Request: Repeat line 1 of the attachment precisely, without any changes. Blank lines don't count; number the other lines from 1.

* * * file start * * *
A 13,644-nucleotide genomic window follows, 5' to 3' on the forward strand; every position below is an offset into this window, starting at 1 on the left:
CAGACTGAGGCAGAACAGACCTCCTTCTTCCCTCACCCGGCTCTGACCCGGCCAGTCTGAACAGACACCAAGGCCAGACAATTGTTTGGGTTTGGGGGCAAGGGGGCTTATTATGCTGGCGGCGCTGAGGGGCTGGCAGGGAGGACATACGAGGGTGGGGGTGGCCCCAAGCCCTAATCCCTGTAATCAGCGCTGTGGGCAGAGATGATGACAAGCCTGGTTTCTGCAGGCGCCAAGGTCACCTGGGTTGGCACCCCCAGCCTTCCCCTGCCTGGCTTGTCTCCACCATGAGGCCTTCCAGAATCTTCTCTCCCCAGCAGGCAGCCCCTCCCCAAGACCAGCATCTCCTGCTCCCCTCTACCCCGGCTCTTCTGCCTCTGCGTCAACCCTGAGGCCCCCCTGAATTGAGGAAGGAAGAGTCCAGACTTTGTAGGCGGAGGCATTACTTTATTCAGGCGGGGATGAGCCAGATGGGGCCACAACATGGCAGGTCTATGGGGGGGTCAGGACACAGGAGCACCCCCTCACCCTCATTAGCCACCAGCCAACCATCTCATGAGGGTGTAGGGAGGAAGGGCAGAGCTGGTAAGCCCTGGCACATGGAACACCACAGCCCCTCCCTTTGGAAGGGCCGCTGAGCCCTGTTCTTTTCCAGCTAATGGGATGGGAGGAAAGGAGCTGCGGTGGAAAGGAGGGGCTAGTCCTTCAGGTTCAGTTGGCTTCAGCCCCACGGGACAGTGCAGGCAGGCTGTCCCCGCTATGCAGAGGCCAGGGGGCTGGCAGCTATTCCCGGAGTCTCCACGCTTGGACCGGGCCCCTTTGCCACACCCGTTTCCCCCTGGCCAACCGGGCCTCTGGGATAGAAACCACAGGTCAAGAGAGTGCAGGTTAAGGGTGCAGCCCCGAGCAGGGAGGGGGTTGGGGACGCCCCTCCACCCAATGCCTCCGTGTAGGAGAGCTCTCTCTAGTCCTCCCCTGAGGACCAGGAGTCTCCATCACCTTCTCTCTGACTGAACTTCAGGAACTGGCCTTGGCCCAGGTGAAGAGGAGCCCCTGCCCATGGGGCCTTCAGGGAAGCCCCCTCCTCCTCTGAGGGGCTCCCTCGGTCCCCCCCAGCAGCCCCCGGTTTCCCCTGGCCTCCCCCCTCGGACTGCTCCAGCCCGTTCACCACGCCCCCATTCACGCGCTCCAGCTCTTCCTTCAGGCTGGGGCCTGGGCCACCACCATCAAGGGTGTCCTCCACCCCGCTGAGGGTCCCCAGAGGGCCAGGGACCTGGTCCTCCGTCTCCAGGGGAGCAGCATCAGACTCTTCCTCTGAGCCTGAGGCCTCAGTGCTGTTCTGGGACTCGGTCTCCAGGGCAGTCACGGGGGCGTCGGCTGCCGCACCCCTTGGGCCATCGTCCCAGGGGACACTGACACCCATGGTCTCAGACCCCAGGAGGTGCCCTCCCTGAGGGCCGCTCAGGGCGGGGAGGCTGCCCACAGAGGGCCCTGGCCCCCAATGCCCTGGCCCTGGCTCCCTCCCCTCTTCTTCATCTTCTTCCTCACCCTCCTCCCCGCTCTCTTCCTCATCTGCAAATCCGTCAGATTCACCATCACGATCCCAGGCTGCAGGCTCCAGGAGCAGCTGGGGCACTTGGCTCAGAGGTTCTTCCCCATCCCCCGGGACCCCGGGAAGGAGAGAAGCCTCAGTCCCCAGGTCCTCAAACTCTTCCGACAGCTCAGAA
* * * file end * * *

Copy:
A 13,644-nucleotide genomic window follows, 5' to 3' on the forward strand; every position below is an offset into this window, starting at 1 on the left: